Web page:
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The most dangerous of political myths in a still functioning democracy is  “They’re all the same”.  It goes hand in hand with “All politicians are liars”. I believe that we have to be explicit in insisting that in our country a small number of our politicians really do tell lies but most do not. There are plenty whose ideas, values and political aims we can disagree with but that does not mean they are liars. Someone’s interpretation of an issue may appear to be false but that is not about telling lies.

There is of course a grey area between truth and deceit. If people are to be equipped to make democratic choices there is inevitably going to be a place for the simplification of some issues. In a representative democracy people make their choices in the ballot box and the people who get elected carry on the debate in more detail. That’s why we pay them and give them really good research facilities.

There is even a limited case to be made for seeing “spin” as a positive so long as there are competing spins. But that is not lying. Tom Barney in the latest Liberator rightly questions the extent to which our campaigning depends on a PR model. We need to clean up our act but we cannot get away from deliberately shaping messages than can communicate clearly and effectively.

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The Skeleton in the Cupboard

On Referendum Night in 2016 I did a tour of the polling stations in Eccleshill Ward to get a late indication of turnout. I had done virtually nothing in the campaign since I had recently started a sabbatical from active party politics. It was our turn to have the Lord Mayor and the Council Group decided it should be me. However I felt that I could offer the campaign this small contribution because I would not be talking to voters.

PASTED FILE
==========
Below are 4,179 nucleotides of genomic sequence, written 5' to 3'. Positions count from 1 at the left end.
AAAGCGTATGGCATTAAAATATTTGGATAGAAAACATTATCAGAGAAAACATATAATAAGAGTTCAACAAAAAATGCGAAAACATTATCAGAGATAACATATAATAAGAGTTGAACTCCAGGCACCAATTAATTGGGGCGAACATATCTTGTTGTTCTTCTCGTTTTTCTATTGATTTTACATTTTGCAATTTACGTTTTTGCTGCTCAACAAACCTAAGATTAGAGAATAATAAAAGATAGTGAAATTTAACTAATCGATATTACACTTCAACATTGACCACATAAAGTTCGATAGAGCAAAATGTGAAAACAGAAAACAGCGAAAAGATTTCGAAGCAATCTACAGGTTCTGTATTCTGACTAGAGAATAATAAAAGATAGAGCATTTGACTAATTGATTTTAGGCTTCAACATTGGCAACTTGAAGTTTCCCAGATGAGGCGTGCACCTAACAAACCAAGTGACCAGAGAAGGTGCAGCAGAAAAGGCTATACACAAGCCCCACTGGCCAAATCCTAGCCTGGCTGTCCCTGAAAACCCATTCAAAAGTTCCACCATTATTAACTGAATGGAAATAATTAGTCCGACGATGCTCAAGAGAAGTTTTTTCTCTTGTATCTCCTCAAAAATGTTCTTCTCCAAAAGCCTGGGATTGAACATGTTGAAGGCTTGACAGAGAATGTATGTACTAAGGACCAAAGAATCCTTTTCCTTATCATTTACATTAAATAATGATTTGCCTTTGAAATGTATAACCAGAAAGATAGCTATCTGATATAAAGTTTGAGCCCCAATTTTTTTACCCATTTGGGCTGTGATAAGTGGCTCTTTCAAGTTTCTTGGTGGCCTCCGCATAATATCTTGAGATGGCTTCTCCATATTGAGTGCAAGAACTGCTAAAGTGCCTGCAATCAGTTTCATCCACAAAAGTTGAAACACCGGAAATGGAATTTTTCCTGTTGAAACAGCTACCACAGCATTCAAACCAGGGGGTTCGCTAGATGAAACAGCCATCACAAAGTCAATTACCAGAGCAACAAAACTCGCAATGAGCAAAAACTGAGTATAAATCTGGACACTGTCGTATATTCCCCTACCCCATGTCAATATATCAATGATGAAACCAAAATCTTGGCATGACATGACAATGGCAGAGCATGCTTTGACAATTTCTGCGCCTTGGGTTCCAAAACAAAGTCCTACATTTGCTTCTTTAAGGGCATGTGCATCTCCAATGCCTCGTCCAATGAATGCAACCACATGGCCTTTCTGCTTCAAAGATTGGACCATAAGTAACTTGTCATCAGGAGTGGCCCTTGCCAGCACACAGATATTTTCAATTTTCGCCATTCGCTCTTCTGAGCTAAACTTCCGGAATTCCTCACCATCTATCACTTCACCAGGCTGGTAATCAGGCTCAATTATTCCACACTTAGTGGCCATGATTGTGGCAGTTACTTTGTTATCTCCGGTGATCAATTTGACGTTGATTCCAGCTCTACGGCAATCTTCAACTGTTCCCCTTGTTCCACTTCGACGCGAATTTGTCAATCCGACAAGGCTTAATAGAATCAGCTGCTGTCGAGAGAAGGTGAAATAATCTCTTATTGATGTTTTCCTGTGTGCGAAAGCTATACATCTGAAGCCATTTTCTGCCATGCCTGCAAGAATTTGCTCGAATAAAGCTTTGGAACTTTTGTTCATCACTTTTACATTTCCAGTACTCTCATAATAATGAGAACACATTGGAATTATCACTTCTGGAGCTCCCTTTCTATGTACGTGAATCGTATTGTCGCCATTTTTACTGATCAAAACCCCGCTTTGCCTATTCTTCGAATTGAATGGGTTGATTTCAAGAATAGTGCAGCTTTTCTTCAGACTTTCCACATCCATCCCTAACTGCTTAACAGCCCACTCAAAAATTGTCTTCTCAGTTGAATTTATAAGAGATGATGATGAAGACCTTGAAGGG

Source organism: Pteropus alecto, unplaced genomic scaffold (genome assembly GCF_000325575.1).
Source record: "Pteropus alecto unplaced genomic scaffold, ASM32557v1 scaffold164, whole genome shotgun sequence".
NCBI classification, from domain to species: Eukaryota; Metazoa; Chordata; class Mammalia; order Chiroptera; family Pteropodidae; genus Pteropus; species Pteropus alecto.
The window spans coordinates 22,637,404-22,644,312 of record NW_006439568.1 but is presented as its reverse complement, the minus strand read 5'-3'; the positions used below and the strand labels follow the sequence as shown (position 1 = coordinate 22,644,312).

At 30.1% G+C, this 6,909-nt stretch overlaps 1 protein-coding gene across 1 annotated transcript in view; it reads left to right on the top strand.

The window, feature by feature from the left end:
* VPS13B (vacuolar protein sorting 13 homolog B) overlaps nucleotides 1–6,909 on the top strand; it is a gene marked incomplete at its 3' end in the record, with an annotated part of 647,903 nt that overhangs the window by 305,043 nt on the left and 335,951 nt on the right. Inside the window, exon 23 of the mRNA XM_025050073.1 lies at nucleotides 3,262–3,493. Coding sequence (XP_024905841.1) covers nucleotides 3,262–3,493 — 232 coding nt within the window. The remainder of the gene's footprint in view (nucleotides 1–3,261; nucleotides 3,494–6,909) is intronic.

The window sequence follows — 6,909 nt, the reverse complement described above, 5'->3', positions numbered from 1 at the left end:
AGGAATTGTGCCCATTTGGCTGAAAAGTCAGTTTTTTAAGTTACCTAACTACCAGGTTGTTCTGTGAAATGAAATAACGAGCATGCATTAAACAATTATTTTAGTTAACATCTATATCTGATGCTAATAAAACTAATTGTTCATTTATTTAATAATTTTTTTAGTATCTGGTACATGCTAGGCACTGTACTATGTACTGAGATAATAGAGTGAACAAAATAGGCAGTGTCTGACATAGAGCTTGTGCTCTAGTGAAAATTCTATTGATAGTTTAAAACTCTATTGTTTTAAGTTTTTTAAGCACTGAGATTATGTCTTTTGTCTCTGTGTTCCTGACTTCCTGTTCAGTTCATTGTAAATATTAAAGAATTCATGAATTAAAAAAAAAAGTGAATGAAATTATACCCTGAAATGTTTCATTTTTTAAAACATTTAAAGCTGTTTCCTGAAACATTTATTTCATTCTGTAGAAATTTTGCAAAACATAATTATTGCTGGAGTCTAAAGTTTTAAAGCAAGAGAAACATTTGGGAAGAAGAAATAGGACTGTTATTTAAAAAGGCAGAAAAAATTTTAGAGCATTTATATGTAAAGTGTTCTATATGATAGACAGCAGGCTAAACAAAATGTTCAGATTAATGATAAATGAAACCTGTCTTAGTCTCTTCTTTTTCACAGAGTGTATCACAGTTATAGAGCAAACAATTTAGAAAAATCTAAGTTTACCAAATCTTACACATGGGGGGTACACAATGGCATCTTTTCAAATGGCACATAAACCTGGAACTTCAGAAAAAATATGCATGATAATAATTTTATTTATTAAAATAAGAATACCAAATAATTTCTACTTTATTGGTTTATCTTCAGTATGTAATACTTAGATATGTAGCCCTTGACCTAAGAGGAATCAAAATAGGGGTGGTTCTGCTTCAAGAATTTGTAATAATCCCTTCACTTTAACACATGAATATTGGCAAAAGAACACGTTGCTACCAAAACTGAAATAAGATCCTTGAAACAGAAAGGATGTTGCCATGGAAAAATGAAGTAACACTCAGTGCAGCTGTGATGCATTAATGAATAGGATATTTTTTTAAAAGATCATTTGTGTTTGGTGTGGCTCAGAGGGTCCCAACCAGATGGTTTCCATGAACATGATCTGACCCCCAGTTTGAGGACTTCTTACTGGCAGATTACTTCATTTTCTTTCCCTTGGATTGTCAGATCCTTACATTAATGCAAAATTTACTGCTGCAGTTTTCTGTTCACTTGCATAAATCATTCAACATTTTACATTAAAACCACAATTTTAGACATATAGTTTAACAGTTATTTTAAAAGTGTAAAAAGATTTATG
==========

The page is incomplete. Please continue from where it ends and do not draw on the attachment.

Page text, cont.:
What I saw at all the polling stations gave me a shock. I returned to the Lib Dem office and said,“There …

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Coping with the hate

On Friday 25 October the Guardian reported on some research from Cardiff University and Edinburgh University which suggested that most leave voters who took part thought that violence towards MPs “was a price worth paying” for Brexit to be delivered – 71% in England, 70% in Wales, 60% in Scotland. The majority of remain voters also felt that potential violence was worth it if it meant staying in the EU – 58% in England, 56% in Wales, 53% in Scotland. The co-director of the research project at the Cardiff end declared that he was “flabbergasted” by these results.

These “violence worth it’ responders were of course talking about people’s violence, not theirs! But the easy tolerance of such hate crimes needs to be taken seriously. Lay that alongside Jennie Rigg’s account on this site of verbal abuse on social media at a time of severe family stress.

I felt as bad about Jennie’s departure from the Liberal Democrats as I did about Michael Meadowcroft leaving for a sustained period post-merger. I have huge respect for Jennie and it was good to share office premises with her when we had a Member of Parliament in Bradford East.

Lay alongside that my own experience in the summer/autumn of 2017. I was due to defend my council seat in May 2018. Along with other Board members, I had to take some very difficult decisions about the local Mechanics Institute, of which I was Chair, but the rescue operation was portrayed as a determination to close it. There was a scurrilous Facebook campaign which accused me of hypocrisy and betraying the local community. The perpetrators used language clearly intended to undermine and destabilise, alongside some nasty cartoons – replete with haloes and dog collars! One of them declared his intention to stand against me as an Independent.